The investment to establish LA Public Press was Tucker’s first foray into philanthropy for local news. Tucker told me he first reached out to Tinoco after he “was recommended by a handful of folks (progressive and competent electeds, political consultants, news-adjacent people) as a talented reporter with whom I had shared values.”

Because LA Public Press has seven-figure funding, Tinoco reflected to me that, for now, it feels more like a “have” than a “have-not” given the many media startups that operate on much tighter budgets. At the same time, considering the expenses of payroll and providing health insurance, he said he doesn’t see a pathway for sustainability for local media beyond “big checks” right now, in the absence of “a more comprehensive public policy solution, whatever shape that may take in the coming years and decades.”

“I don’t know if it’s necessarily doing justice to say that, ‘yeah, journalism is gonna…find a viable revenue model.’ Because I don’t think we are, for the time being,” Tinoco said. “I don’t think there’s a circumstance where if you can just twist the dials the right way it’s going to unlock lots and lots of earned revenue from a big subscriber base.” He thinks LA Public Press will raise “a high-five or low-six-figure amount” in 2024 from memberships and individual small-dollar donations.

Tinoco believes honesty and transparency with funders about the precarious state of journalism is essential to ensure expectations are clear. “A lot of funders are getting pitched on, ‘Well, if we invest in business side, then the revenue is going to come and you’ll be able to step back and feel proud about having jumpstarted this thing,’” he said. But instead, “I think it’s really important to be very clear with funders at the very onset that if you want to fund journalism, you’re going to have to fund it for the duration of the existence of whatever the specific entity or publication you have made your initial commitment to.”

That way of thinking about funding news seems to resonate with Tucker. “I do think that local news, in general, requires sustained philanthropic support,” Tucker told me, especially for news outlets looking to scale up.

Tinoco said he is “comforted that institutional philanthropy and others with resources and interest in supporting journalism are stepping up” and recognizing the urgency and depth of need for digital local news, both in Los Angeles and nationally. “I am confident that our message is being heard among a diverse coalition of both institutional and individual local funders based in Los Angeles County,” he added.

Nonprofits, within and beyond news, “live and die by grants,” Tinoco said. “The money needs to be in the account. Otherwise, there’s no more news.”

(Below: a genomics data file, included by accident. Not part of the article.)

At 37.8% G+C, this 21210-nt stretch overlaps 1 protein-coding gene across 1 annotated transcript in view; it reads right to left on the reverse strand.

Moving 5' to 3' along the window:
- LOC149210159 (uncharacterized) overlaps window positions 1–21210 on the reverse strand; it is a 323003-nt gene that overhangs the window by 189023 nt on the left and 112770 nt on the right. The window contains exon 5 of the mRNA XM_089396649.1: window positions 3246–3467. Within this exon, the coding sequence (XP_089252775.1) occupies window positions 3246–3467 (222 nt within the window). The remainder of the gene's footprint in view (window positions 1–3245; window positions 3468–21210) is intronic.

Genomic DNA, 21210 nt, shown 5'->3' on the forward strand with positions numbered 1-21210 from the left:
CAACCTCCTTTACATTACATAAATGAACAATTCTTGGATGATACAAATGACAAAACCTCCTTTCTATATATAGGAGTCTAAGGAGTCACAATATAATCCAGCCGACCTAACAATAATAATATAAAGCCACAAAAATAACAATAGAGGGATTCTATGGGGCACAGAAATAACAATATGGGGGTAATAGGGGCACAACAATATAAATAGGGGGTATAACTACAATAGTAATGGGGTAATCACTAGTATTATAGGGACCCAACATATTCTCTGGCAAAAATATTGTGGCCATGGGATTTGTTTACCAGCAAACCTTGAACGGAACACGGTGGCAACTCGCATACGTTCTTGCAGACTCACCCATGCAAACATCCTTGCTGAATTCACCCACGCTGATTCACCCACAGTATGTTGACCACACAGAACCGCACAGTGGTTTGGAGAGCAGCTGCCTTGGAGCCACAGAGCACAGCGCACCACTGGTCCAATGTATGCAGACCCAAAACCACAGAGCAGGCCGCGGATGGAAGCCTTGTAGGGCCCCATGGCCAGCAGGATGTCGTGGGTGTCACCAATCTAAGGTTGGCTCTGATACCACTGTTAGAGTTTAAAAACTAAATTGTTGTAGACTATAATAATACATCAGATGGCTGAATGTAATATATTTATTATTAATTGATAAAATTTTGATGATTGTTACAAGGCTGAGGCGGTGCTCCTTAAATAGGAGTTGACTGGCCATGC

Paying everyone the same salary

All of LA Public Press’ eight full-time staff come from a journalism background (and that staff skews younger — “almost all of us are under 35,” Tinoco told me). The outlet also works with two part-time employees, and has worked with a couple dozen other contributors, including “about half a dozen semi-regular contributing writers.”

Each full-time staffer makes $84,000. That’s an unusual structure in the workplace, especially one as traditionally hierarchical as journalism, though it’s not unprecedented. At Hell Gate, for instance, a New York-based local news startup and one of a growing number of worker-owned journalism collectives, all staffers make $60,000, per the Guardian.

Because its staff is young, “everybody who’s in this newsroom has only ever [known] a contracting industry,” Tinoco told me. He and his staff wanted LA Public Press to be more equitable, and transparent, in its salary structure, which helped lead to his decision to pay everyone on staff full-time the same salary. As a nonprofit, “We are, literally, not a collective, but to the extent that we can be a collective…in spirit…I would like it to be,” he said.

Tinoco knows there are drawbacks to paying everyone the same salary. Even $84,000 doesn’t cut it for everyone in an area as expensive as LA County — especially anyone with a family — and Tinoco said he understand the argument that having everyone make the same salary sets “a low ceiling for hiring ‘senior talent.’” This is “not the perfect solution,” he said, “but it is, I think, a more just solution than keeping it all secret.”

“The best circumstance in my brain,” he added, “is that I’m able to fundraise enough and we end up in a circumstance where…everybody can now make $110,000.”

From an audience survey to a housing zine

Mariah Castañeda didn’t expect to become a co-founder of a new media outlet when she first met Tinoco in a coffee shop in mid-2022. Castañeda had previously spent a few years working at L.A. Taco, a food and news-focused local outlet, and a social-justice-focused social media agency. After seeing Tinoco’s May 2022 Twitter/X post announcing he was founding a new nonprofit newsroom (which didn’t yet have a name), she DM’d him to offer her help. When they met in person, after a long conversation, Tinoco asked her to support the new outlet’s audience-building and community engagement efforts.

Now, Castañeda is LA Public Press’ audience director, where she’s working to help the newsroom understand community information needs and reach audiences through formats ranging from live events, to social media, to special print products. Like Tinoco, she’s from LA, with especially deep roots and community connections in southeast LA. She called LA Public Press “a labor of love” that is her way of giving back to the communities that raised her, as well as a realization of her longtime reporting dream.